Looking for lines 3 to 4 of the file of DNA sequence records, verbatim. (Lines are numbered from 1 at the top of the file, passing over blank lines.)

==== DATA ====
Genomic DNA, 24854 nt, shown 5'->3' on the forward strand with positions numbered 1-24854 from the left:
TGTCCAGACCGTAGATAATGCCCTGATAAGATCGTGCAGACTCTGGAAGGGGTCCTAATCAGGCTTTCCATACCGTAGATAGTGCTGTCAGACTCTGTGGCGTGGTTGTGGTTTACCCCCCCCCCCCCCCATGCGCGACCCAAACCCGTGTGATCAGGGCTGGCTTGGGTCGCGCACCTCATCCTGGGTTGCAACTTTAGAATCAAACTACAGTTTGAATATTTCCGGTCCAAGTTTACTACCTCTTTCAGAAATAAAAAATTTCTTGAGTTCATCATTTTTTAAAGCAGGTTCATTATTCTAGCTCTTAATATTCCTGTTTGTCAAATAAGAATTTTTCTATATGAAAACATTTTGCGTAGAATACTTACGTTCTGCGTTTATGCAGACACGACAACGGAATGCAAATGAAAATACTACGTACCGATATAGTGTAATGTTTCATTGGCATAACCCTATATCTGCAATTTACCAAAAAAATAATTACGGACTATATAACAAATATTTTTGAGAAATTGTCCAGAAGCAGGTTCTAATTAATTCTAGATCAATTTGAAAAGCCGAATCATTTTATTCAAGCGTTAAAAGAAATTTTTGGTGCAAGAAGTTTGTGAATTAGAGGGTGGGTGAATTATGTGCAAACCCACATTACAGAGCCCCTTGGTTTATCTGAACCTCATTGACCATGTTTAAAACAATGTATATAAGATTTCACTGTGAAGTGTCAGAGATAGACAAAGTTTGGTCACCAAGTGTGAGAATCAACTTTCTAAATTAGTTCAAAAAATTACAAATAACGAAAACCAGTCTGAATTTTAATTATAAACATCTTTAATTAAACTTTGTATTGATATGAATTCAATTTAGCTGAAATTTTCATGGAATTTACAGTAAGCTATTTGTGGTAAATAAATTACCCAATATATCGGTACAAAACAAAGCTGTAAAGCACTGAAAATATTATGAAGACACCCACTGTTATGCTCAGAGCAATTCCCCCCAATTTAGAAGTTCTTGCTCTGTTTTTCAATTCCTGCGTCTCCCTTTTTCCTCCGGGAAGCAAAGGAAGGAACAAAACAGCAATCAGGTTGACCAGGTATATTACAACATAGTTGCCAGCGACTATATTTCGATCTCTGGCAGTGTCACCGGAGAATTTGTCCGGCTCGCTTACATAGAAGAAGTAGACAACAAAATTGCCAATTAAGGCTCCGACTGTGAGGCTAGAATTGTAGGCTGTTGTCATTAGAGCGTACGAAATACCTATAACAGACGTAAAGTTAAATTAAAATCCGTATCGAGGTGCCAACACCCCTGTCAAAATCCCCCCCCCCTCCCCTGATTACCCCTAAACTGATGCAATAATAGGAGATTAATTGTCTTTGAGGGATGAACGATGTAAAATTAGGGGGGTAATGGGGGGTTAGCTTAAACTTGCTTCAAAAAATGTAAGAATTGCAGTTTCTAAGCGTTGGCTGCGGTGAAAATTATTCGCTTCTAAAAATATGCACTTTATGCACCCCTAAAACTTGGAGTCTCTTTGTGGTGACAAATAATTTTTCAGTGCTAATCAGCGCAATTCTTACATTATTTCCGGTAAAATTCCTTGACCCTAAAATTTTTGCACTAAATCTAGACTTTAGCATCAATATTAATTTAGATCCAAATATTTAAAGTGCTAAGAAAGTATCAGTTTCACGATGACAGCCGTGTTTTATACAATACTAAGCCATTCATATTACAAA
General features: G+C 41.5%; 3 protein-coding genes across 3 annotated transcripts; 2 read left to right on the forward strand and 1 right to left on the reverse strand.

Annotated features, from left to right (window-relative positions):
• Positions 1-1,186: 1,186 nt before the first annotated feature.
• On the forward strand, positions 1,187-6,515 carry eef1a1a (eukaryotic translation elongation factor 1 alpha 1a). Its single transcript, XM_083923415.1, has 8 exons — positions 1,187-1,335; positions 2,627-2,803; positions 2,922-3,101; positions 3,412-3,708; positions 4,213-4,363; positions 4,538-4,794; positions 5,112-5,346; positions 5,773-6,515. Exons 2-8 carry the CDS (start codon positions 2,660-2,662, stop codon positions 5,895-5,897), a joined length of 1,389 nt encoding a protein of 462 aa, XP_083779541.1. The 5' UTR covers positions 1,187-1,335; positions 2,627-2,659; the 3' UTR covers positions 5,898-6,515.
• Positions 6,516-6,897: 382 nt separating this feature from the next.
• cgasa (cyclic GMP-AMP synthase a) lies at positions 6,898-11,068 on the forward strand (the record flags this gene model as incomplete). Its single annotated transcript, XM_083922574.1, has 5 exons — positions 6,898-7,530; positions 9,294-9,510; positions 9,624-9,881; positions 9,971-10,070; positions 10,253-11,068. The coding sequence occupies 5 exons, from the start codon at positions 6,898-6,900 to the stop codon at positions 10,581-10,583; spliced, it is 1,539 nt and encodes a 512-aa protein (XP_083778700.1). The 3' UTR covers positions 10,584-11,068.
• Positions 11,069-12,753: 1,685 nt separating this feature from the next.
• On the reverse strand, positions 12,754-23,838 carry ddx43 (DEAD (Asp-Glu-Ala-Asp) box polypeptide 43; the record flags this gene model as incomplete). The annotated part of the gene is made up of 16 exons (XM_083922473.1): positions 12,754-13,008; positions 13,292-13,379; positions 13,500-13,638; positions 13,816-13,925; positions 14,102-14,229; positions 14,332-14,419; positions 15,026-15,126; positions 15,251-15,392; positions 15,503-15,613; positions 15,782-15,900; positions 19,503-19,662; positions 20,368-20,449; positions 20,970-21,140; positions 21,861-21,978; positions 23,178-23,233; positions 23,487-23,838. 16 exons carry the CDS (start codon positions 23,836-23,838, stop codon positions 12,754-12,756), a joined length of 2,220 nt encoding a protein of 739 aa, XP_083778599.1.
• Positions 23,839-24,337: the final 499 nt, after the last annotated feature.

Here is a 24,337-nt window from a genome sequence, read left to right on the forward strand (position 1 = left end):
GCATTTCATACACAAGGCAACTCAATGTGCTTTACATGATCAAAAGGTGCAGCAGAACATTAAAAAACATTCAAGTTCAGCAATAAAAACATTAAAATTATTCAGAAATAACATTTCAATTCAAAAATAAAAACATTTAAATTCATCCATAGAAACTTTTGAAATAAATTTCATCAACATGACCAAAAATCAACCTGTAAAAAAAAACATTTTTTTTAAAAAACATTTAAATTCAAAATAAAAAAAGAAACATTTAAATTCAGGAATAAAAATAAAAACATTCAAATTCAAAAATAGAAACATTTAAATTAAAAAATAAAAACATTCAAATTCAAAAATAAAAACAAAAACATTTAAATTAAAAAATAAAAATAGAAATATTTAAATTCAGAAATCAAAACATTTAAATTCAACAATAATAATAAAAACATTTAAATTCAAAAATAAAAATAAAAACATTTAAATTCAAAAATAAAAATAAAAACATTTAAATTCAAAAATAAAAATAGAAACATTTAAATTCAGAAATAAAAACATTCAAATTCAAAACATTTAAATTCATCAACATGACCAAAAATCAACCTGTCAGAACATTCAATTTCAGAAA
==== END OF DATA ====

General features: G+C 41.5%; 3 protein-coding genes across 3 annotated transcripts; 2 read left to right on the forward strand and 1 right to left on the reverse strand.

Annotated features, from left to right (window-relative positions):